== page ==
By Tara Foster
CFAF is excited to start the 23rd festival with a selection of films about the African Diaspora, in the Caribbean, including the award-winning, action-packed epic Toussaint Louverture about the life of Toussaint Louverture (1743-1803) who led the only successful slave rebellion in the history of the Americas. It was this 18th century revolt that sparked the Haitian Revolution. We are excited that director Philippe Niang will be with us from France to introduce his film and answer questions afterwards. Our screenings at the Hollywood Theatre historically “sell out,” so do come early to ensure a parking spot and a seat. Plus, you do not want to miss the Jefferson Dancers, a nationally recognized dance troupe from Portland’s Jefferson High School, who will launch the festival with a performance at 6:30 p.m. There will be a brief intermission in the middle of this three-hour film.
The Centerpiece Film is the multi-award-winning Egyptian film Microphone,which has been called “a document of, and love-letter to, the vibrant, underground arts scene in Alexandria.” This year’s other feature films come to us from across the African continent, including Ghana, Morocco, Nigeria, Rwanda, Senegal, South Africa, and Zimbabwe.
The Student Fest matinee is back this year with two films. The first, Stocktown X: South Africa, is a documentary about musicians, self-described “ghetto fabulous” fashion designers, fashion and music “mesh” creators, and various indie clothing designers. The second is Inside Story, the story of young Kalu, who gets the opportunity to become part of a professional soccer team the same day that his father is killed in an accident. Now the main breadwinner for his mother and sister, Kalu has also unknowingly been exposed to the HIV virus. The film follows him as he faces the xenophobia of his new teammates as well as the effects of his HIV illness.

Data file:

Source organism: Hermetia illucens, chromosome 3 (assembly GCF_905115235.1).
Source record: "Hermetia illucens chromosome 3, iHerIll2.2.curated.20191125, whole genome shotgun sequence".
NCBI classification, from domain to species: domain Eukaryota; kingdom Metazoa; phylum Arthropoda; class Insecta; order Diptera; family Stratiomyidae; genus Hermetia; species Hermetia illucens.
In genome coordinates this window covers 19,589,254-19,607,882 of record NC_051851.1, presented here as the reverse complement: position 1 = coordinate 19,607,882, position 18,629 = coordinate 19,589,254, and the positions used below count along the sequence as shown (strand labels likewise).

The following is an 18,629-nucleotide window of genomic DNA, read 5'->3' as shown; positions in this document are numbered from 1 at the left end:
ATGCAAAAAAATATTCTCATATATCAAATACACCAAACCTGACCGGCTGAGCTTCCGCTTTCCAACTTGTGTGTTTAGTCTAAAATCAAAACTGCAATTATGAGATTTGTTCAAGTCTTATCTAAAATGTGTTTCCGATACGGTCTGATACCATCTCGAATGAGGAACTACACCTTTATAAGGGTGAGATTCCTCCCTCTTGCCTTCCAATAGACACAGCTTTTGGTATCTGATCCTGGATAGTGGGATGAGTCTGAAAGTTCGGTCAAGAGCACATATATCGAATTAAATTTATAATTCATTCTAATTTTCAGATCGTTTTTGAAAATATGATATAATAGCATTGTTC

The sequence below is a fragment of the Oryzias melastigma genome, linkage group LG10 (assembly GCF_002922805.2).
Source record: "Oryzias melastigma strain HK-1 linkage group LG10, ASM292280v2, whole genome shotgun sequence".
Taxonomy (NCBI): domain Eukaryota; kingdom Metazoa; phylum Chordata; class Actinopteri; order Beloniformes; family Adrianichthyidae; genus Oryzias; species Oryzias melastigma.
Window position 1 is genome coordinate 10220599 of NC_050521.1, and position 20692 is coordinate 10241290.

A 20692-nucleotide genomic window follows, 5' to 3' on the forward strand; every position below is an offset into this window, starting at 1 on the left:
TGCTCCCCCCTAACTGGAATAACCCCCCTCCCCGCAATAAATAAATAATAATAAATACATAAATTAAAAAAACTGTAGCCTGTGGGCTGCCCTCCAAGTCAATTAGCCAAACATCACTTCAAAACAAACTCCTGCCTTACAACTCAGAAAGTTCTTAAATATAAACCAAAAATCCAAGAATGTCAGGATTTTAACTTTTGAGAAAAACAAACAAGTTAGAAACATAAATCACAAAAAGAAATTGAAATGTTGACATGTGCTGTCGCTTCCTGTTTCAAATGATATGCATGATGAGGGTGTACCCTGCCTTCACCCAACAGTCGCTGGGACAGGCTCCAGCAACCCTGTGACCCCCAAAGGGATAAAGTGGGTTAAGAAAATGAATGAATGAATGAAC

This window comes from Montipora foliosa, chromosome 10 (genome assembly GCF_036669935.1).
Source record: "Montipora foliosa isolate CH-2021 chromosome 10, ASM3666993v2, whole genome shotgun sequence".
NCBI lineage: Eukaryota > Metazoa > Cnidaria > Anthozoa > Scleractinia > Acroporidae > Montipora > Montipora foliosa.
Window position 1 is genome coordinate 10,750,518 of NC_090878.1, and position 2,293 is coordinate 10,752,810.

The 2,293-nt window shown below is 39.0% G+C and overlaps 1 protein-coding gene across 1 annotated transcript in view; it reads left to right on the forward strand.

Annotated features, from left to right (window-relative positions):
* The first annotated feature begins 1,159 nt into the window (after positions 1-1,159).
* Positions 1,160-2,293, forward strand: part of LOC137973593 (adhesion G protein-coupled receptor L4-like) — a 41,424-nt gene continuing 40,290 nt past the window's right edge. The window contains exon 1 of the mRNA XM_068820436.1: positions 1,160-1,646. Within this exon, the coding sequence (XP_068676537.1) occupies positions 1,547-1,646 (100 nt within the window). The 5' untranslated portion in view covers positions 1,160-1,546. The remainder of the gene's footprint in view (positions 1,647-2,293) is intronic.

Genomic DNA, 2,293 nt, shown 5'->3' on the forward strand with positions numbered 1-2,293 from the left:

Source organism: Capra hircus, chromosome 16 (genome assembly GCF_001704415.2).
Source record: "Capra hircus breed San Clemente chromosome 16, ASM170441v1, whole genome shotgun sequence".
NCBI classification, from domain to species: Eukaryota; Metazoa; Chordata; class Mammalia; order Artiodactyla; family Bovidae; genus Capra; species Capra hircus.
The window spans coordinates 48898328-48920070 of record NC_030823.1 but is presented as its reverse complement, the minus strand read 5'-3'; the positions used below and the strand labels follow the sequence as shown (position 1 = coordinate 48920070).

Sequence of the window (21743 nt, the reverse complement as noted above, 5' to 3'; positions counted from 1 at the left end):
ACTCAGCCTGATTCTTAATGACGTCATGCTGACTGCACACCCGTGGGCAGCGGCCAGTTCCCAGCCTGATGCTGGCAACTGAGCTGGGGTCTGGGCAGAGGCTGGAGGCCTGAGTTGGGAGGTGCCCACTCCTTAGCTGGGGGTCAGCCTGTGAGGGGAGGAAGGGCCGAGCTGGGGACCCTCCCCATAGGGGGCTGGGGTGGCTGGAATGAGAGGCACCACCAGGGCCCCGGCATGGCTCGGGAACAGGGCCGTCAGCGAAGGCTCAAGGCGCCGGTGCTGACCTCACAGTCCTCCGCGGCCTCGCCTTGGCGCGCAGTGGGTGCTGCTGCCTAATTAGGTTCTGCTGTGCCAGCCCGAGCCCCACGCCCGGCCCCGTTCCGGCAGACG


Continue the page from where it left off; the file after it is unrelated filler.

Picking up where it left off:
Family Film Day will be held at PCC’s Cascade Campus this year to accommodate the larger audience that attends this special day. In keeping with tradition, Malian artist and author Baba Wagué Diakité will once again captivate all with folktales from West Africa before the two films, Mwansa the Great and Zarafa. Mwansa the Great is an imaginative short film about eight-year-old Mwansa, who aspires to be a hero and embarks upon a journey to prove his greatness. Zarafa is an animated adventure about the friendship between a 10-year old boy and an orphaned giraffe, and their epic journey from Sudan to Paris. Along the way, they have many adventures with cows, pirates, and a crossing of the snow-capped Alps.
This year’s documentaries include An African Election, which captures the 2008 presidential election in Ghana; Benda Bilili, the story of five paraplegics and a young teenager whose band’s dream of making it big on the world music festival circuit becomes a reality; Rouge Parole, which explores the Tunisian protests that launched the “Arab Spring” and ousted President Zine El Abidine Ben Ali; and The Education of Auma Obama, an intercultural identity film that traces the history of Auma Obama’s father and family, her growing up in Kenya, her European education and return to Kenya, and finally the opening of her foundation, Loud Voice.
CFAF is proud to welcome two women filmmakers to this year’s Women Filmmakers Week: Penda Diakité and Eliaichi Sadikiel Kimaro. Ms. Diakité joins us on Thursday, February 28 to share her Malian film Tanti and The Neighborhood Kids Winter Vacation, which introduces us to five-year-old Tanti Ballo and her friends as they take a break from school. Ms. Kimaro will share her documentary A Lot Like You in a matinee screening on March 2nd. With a father from Tanzania and a mother from South Korea, Ms. Kimaro is a first-generation African-Asian-American struggling with her own sense of identity.
It is an exciting lineup, and we look forward to seeing you at the 23rd CFAF. Complete festival schedules will be mailed out in early January, or you can check www.africanfilmfestival.org for more information.